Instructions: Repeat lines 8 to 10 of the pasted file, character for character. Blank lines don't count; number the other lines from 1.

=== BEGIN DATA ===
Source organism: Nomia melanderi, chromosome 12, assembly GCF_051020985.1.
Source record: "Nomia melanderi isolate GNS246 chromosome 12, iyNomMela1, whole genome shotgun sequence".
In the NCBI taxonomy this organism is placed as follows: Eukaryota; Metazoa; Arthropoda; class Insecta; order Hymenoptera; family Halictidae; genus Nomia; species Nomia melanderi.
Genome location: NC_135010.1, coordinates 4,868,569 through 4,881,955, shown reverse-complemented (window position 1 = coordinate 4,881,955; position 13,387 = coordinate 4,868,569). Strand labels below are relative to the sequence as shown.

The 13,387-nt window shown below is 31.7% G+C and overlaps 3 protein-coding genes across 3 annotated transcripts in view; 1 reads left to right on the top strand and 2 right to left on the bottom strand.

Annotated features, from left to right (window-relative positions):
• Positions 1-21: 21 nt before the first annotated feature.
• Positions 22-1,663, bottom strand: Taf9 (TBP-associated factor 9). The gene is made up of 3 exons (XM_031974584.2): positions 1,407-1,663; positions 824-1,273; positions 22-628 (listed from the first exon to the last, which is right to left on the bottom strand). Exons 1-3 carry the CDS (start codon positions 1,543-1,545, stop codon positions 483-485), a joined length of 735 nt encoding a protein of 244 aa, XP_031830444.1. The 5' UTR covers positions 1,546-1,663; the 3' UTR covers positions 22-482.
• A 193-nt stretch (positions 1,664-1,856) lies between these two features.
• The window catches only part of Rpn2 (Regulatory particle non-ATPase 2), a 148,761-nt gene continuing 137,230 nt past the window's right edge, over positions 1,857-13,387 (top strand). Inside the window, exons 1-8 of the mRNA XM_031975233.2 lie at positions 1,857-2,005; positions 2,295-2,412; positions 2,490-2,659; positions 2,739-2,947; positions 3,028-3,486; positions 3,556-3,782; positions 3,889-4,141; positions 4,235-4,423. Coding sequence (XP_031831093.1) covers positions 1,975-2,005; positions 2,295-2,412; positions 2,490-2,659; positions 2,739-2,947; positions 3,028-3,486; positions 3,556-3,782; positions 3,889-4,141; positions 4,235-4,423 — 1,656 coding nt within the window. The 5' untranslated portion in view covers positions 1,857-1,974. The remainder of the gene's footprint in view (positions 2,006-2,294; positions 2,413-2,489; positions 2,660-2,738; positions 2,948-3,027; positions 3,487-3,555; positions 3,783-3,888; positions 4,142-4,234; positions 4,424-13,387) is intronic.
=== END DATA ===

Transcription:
• Positions 22-1,663, bottom strand: Taf9 (TBP-associated factor 9). The gene is made up of 3 exons (XM_031974584.2): positions 1,407-1,663; positions 824-1,273; positions 22-628 (listed from the first exon to the last, which is right to left on the bottom strand). Exons 1-3 carry the CDS (start codon positions 1,543-1,545, stop codon positions 483-485), a joined length of 735 nt encoding a protein of 244 aa, XP_031830444.1. The 5' UTR covers positions 1,546-1,663; the 3' UTR covers positions 22-482.
• A 193-nt stretch (positions 1,664-1,856) lies between these two features.
• The window catches only part of Rpn2 (Regulatory particle non-ATPase 2), a 148,761-nt gene continuing 137,230 nt past the window's right edge, over positions 1,857-13,387 (top strand). Inside the window, exons 1-8 of the mRNA XM_031975233.2 lie at positions 1,857-2,005; positions 2,295-2,412; positions 2,490-2,659; positions 2,739-2,947; positions 3,028-3,486; positions 3,556-3,782; positions 3,889-4,141; positions 4,235-4,423. Coding sequence (XP_031831093.1) covers positions 1,975-2,005; positions 2,295-2,412; positions 2,490-2,659; positions 2,739-2,947; positions 3,028-3,486; positions 3,556-3,782; positions 3,889-4,141; positions 4,235-4,423 — 1,656 coding nt within the window. The 5' untranslated portion in view covers positions 1,857-1,974. The remainder of the gene's footprint in view (positions 2,006-2,294; positions 2,413-2,489; positions 2,660-2,738; positions 2,948-3,027; positions 3,487-3,555; positions 3,783-3,888; positions 4,142-4,234; positions 4,424-13,387) is intronic.